• Reason 2: Col-R-Tel and Spectrac are parallel technologies. Certainly Col-R-Tel could take a page from Spectrac's instruction book and reproduce just two colors. The amount of flicker would fall dramatically.

The cost of this change? Two drawbacks come to mind. First, as in Spectrac, vertical resolution drops by one half. The second drawback might actually be more noticeable: Two-color pictures offer a much narrower number of colors (gamut) than do three-color pictures.

The Two-Color Gamut

Two vs. three-color gamut. The two-color gamut is a one-dimensional line between two complementary colors. Every color on the line is a combination of these two colors. The line can have height or width, but not both. In contrast, a three-color gamut is a two-dimensional plane with both height and width. This plane is really an array of lines just like the two-color gamut. Obviously this plane contains many more colors than just one line could hold. In theory, a three-color system can reproduce any color on the plane.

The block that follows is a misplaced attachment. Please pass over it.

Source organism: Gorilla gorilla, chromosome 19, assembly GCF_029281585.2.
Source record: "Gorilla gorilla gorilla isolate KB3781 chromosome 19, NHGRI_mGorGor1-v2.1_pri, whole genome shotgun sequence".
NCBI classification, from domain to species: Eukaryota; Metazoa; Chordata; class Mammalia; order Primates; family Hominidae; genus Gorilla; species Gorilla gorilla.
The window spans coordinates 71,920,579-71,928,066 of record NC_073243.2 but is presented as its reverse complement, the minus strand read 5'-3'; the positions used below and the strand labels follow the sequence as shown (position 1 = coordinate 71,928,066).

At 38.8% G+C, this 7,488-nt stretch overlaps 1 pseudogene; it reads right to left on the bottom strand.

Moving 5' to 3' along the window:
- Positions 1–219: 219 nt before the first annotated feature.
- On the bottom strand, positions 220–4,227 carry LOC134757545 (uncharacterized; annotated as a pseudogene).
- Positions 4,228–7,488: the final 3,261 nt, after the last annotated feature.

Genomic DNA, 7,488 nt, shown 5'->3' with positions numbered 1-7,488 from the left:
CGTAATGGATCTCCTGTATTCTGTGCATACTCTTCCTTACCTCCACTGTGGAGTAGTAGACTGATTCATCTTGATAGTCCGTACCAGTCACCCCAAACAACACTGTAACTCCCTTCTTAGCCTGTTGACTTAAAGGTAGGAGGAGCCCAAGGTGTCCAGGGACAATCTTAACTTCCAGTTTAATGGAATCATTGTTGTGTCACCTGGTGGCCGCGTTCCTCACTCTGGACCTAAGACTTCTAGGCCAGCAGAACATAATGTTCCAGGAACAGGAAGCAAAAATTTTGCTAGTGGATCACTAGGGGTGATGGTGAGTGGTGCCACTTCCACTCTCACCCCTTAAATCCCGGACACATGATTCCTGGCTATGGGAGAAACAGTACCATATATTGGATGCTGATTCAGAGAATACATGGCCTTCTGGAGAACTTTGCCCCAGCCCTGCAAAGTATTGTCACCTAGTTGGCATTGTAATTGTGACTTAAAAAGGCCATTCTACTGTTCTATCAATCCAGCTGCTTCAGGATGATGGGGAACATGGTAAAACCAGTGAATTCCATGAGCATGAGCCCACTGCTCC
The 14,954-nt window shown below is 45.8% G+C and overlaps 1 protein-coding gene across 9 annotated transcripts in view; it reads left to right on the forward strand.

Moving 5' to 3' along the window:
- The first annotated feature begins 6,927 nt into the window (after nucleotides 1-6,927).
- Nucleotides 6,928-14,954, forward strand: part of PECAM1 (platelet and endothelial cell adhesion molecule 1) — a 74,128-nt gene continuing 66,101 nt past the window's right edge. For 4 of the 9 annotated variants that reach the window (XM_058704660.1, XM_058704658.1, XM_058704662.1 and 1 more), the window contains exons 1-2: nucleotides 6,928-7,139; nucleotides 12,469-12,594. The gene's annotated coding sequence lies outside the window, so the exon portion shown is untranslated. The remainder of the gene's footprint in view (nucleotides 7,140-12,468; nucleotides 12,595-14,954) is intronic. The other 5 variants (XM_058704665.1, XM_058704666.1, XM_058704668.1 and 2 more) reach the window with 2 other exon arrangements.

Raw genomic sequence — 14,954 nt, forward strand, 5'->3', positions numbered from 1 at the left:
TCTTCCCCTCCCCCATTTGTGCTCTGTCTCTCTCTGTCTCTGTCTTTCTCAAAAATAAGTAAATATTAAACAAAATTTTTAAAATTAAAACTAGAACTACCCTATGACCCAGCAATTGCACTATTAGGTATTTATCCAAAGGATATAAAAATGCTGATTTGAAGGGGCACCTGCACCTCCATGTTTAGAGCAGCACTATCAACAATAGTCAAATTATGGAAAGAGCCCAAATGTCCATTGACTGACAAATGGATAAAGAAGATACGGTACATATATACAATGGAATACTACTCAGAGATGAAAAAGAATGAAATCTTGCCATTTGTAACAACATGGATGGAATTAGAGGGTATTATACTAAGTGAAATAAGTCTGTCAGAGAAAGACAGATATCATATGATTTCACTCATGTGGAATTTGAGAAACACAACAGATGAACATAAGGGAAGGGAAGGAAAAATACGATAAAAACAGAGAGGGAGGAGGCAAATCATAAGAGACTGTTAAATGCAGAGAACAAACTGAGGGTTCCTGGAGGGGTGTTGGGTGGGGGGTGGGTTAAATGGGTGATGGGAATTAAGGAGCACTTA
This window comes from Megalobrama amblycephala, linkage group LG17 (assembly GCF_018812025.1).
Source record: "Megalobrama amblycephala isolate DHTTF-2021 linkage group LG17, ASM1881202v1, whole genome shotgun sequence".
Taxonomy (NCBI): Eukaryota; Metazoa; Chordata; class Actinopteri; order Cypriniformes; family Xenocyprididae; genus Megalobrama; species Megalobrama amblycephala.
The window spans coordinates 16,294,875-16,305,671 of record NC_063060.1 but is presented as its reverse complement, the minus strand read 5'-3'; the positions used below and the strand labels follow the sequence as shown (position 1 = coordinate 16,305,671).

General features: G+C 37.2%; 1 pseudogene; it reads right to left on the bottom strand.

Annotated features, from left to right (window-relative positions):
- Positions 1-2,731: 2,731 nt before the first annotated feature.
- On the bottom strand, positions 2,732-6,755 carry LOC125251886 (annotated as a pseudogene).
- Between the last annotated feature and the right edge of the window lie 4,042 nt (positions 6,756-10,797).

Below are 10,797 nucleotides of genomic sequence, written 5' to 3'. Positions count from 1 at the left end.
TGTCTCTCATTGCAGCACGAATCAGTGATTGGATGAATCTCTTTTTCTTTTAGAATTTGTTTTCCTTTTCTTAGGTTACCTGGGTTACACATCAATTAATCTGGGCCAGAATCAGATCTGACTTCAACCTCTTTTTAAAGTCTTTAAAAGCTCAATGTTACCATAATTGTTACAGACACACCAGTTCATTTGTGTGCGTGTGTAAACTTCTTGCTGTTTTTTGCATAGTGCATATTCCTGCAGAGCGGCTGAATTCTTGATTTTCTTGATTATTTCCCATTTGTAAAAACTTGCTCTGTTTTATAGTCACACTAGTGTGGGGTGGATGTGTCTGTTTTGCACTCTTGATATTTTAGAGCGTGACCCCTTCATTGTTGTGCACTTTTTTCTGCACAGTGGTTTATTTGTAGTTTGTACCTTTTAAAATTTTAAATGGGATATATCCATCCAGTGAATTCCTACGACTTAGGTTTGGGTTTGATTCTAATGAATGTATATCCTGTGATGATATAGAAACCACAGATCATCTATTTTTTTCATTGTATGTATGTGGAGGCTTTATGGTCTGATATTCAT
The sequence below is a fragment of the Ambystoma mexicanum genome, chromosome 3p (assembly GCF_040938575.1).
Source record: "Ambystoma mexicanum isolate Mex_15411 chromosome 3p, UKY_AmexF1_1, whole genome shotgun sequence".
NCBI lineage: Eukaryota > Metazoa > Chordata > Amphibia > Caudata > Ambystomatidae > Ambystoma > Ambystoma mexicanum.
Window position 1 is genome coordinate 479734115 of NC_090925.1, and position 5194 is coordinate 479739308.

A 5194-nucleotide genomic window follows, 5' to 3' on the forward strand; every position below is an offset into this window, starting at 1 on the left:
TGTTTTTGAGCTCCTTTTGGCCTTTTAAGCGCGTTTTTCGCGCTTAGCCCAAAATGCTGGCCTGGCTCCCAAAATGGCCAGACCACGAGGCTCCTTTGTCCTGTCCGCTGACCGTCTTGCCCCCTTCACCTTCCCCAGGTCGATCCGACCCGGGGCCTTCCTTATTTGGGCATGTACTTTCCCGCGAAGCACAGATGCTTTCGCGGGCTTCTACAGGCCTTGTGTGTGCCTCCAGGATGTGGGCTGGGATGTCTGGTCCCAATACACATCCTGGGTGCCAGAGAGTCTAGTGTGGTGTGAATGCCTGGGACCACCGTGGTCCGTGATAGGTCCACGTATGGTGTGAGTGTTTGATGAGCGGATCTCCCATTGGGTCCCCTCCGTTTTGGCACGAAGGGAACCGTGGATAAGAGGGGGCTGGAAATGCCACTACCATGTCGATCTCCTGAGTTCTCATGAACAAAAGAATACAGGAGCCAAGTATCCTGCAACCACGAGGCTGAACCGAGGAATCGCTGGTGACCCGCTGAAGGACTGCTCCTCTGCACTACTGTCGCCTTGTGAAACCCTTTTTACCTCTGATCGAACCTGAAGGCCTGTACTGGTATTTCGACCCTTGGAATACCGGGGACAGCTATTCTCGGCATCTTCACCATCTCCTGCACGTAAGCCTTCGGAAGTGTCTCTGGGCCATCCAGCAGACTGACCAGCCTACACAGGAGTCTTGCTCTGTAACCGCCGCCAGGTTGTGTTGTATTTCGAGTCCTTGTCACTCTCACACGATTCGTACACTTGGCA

Are two colors enough? Despite three-color theory, the reduced, two-color gamut might be sufficient for most pictures. Commercial, two-color movies offer a practical proof. These movies were popular for decades. Both Technicolor® and Cinecolor® provided film stocks for two-color movies. See Cinecolor. Edwin Land's Retinex color theory supports the idea that two colors are enough. Land felt that the retina and cerebral cortex (the "retinex") work together to fill in the missing colors. Land's experiments reproduced full-color images from only red and white light. Today, NASA uses Land's methods to enhance photos.